Bloomberg News

Imperial Oil Studies Unsolicited Offer for 25% Stake

November 01, 2007

Imperial Energy Plc, the London-based oil explorer accused by Russia of inflating reserves, got an unsolicited offer from a financial investor for as much as 25 percent of its shares.

The investor proposed subscribing for new shares at a discount to the company's current share price, Imperial Energy said today in a statement. Imperial is reviewing the proposal and there's ``no certainty'' it will agree to the offer, the explorer said, without identifying the investor.

Russia's Natural Resources Ministry has questioned the validity of Imperial's reserves statements in a dispute that analysts say has suppressed the company's share price.

``Imperial Energy is cheap because of the pressure,'' Artyom Konchin, an oil and gas analyst at Aton Capital Group in Moscow, said by telephone today. ``It makes sense for anyone to make an offer.''

Imperial shares fell as much as 28 percent on April 18 after Oleg Mitvol, deputy head of the ministry's environmental inspectorate, said he was concerned Imperial's reserves were falsified. The stock, which jumped 6 percent late yesterday, closed down 1.7 percent today at 1,353 pence.

The ministry sent a letter to the U.K.'s Financial Services Authority in July alleging Imperial's reserves were ``significantly inflated.'' The company denied the ministry's charge, attributing any discrepancies to the differences between Russian and Western methods for estimating reserves.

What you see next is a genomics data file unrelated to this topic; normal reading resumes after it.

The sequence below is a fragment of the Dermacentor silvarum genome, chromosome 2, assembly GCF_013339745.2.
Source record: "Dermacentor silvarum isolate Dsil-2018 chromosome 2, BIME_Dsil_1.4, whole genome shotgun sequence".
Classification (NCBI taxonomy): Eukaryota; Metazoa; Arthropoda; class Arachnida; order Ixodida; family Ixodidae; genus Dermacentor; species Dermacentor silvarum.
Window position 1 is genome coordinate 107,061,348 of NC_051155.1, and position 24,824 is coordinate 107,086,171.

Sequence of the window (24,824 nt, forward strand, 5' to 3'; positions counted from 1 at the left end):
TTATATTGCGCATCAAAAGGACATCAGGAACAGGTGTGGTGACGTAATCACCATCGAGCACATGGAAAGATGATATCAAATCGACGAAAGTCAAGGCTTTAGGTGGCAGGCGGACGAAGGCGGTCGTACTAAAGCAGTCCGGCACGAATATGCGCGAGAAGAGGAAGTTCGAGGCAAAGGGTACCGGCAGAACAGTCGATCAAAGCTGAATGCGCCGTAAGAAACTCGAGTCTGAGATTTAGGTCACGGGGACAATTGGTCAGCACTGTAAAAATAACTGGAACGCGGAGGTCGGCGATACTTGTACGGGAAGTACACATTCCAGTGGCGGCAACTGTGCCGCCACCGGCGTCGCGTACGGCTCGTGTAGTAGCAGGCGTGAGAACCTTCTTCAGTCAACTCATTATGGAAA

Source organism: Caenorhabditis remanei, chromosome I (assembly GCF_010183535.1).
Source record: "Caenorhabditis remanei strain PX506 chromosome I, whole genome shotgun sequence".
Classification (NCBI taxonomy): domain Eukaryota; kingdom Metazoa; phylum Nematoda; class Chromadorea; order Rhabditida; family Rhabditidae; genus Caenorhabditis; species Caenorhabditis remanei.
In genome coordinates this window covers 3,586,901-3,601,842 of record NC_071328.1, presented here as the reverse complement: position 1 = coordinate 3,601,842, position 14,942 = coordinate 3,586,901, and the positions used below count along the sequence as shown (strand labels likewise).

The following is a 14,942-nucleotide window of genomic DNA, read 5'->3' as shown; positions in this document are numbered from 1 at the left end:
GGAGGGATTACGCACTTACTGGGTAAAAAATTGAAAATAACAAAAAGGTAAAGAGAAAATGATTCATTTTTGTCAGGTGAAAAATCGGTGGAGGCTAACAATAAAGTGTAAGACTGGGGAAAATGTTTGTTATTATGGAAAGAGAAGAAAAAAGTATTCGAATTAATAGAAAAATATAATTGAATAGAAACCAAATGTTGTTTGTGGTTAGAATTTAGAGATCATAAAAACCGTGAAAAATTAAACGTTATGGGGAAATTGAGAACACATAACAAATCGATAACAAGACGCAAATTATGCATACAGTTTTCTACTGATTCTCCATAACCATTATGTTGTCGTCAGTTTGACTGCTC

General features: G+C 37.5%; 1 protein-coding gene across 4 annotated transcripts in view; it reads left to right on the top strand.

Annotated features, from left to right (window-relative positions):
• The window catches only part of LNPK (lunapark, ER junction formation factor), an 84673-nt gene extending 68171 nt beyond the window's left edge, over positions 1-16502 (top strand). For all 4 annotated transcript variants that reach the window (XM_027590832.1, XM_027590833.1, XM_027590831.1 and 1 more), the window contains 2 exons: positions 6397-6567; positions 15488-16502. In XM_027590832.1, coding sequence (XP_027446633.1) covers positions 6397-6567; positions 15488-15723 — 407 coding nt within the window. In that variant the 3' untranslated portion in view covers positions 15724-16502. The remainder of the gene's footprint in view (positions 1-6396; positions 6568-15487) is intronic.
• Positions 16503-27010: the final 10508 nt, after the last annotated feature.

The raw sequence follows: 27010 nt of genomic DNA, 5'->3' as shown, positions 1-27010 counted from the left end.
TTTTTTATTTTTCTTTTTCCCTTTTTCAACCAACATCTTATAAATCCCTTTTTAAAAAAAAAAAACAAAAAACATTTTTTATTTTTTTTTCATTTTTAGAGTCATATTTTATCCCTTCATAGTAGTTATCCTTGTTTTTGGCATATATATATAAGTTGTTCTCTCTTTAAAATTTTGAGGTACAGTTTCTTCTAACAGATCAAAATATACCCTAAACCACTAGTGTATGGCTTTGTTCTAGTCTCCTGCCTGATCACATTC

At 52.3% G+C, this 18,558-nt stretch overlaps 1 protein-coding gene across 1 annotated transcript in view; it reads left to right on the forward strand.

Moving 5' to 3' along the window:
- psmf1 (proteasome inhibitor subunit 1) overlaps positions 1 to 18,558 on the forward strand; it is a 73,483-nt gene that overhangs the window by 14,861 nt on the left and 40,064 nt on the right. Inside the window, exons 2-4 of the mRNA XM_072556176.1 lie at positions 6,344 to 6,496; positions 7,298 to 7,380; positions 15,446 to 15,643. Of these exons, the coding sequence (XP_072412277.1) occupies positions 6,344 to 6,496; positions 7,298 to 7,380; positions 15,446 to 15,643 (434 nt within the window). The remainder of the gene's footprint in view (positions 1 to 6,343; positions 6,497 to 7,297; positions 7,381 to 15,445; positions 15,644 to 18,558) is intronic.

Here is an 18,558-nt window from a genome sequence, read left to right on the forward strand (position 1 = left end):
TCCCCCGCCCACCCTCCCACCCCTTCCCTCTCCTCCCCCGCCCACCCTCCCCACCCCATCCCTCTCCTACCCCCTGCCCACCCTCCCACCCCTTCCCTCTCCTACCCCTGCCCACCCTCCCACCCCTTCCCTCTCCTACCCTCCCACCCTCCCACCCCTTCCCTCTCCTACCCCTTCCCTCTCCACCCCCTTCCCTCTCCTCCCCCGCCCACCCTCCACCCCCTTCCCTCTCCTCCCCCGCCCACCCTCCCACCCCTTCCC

Political Risks

A well-connected or politically influential investor could boost the company's share price, Konchin said. ``For that to materialize, it has to be somebody whose name you would associate with the reduction of political risks.''

Konchin said OAO Gazprom Neft, the oil division of Russian state-controlled gas producer OAO Gazprom (GAZP), was the most likely bidder. In July 2006, Imperial Energy and Gazprom Neft signed a cooperation agreement on exploration and production in Russia's Tomsk region, where they both operate.

``Gazprom Neft, which is very strong in the Tomsk region, is the prime candidate,'' Konchin said.

Gazprom Neft isn't holding talks with Imperial Energy, spokeswoman Natalya Vyalkina said by telephone today.

Gazprom Neft will need to spend $3 billion to $4 billion a year to increase and maintain output, Chief Executive Officer Alexander Dyukov said Oct. 30, in remarks relayed by Vyalkina.

To contact the reporters on this story: Paul Dobson in London at pdobson2@bloomberg.net; Greg Walters in Moscow at tclark8@bloomberg.net.

To contact the editor responsible for this story: Stephen Voss at sev@bloomberg.net


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